SYNONYMS | EXAMPLES | WORD ORIGIN verb (used with object), des·e·crat·ed, des·e·crat·ing. to divest of sacred or hallowed character or office. to divert from a sacred to a profane use or purpose. to treat with sacrilege; profane. Origin of desecrate 1665–75; de-
consecrate Related forms des·e·crat·er, des·e·cra·tor, noun des·e·cra·tion, noun non·des·e·cra·tion, noun un·des·e·crat·ed, adjective
Based on the Random House Unabridged Dictionary, © Random House, Inc. 2019
Examples from the Web for desecrator Historical Examples of desecrator
But he was never seen, as a matter of fact, by any man but the
desecrator of his tomb.
Only for this
desecrator of the royal dead that morrow never came, as was discovered afterwards.
For a brief spell I would rule beside a man who is fit to be a king but who is a
He fought the war of all which was old and primitive and lost in its own dreams against the alien and the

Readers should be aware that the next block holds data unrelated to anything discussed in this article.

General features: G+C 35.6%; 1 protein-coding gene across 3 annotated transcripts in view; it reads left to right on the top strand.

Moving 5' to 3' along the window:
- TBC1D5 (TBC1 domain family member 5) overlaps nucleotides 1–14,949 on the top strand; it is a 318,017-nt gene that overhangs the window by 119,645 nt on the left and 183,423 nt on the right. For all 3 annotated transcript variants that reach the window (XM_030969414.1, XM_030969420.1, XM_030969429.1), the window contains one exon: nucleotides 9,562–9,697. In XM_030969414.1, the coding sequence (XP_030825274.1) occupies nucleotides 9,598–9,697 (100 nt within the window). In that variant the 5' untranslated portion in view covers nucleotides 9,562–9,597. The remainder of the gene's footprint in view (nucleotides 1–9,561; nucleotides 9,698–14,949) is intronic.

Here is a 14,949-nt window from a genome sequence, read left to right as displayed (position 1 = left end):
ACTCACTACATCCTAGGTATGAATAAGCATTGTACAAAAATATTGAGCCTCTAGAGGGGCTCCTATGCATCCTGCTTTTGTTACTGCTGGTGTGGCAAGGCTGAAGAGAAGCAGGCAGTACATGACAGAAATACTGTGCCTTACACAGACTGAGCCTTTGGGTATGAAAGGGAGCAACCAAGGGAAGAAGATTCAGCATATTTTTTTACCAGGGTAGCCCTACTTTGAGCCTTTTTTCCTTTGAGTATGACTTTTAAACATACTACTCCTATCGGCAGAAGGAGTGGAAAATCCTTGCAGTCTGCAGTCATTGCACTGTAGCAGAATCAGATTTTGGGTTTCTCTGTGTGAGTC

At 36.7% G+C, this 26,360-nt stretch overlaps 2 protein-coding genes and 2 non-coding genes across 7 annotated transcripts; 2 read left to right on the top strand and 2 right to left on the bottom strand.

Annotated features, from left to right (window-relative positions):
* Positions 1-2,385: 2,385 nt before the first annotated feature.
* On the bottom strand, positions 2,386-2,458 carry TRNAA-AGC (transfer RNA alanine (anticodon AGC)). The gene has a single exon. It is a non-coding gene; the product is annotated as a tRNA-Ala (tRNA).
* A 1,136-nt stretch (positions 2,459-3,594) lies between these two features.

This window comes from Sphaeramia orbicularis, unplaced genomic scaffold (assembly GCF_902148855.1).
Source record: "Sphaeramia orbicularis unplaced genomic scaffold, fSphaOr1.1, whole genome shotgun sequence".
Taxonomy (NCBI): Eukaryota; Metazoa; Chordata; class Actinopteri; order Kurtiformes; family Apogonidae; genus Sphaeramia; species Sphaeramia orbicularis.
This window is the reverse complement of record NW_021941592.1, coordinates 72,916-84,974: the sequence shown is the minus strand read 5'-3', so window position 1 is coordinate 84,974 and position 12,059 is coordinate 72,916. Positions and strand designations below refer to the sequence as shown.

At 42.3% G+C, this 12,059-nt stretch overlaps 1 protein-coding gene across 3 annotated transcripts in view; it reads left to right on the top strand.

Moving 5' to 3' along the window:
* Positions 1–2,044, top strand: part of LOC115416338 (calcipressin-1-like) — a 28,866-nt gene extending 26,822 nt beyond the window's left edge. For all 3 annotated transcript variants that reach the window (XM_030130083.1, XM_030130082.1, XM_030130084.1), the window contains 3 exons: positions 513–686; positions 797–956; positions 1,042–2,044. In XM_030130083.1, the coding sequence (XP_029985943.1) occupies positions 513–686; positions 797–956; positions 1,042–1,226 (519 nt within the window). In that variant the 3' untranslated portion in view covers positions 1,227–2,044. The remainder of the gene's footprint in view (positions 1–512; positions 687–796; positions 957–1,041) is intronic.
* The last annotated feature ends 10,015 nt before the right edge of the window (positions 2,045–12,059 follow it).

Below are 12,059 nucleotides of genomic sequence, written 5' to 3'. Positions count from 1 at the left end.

He tore the precious volume from its
desecrator's hand, losing the pictured cover in the struggle. British Dictionary definitions for desecrator verb (tr) to violate or outrage the sacred character of (an object or place) by destructive, blasphemous, or sacrilegious action to remove the consecration from (a person, object, building, etc); deconsecrate Derived Forms desecrator or desecrater, noun desecration, noun Word Origin for desecrate
de- + consecrate
Collins English Dictionary - Complete & Unabridged 2012 Digital Edition
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Word Origin and History for desecrator v.
1670s, formed from
de- "do the opposite of" (see de-) + stem of consecrate. Old French had dessacrer "to profane," and there is a similar formation in Italian; but Latin desecrare meant "to make holy," with de- in this case having a completive sense. Related: Desecrated; desecrating.
Online Etymology Dictionary, © 2010 Douglas Harper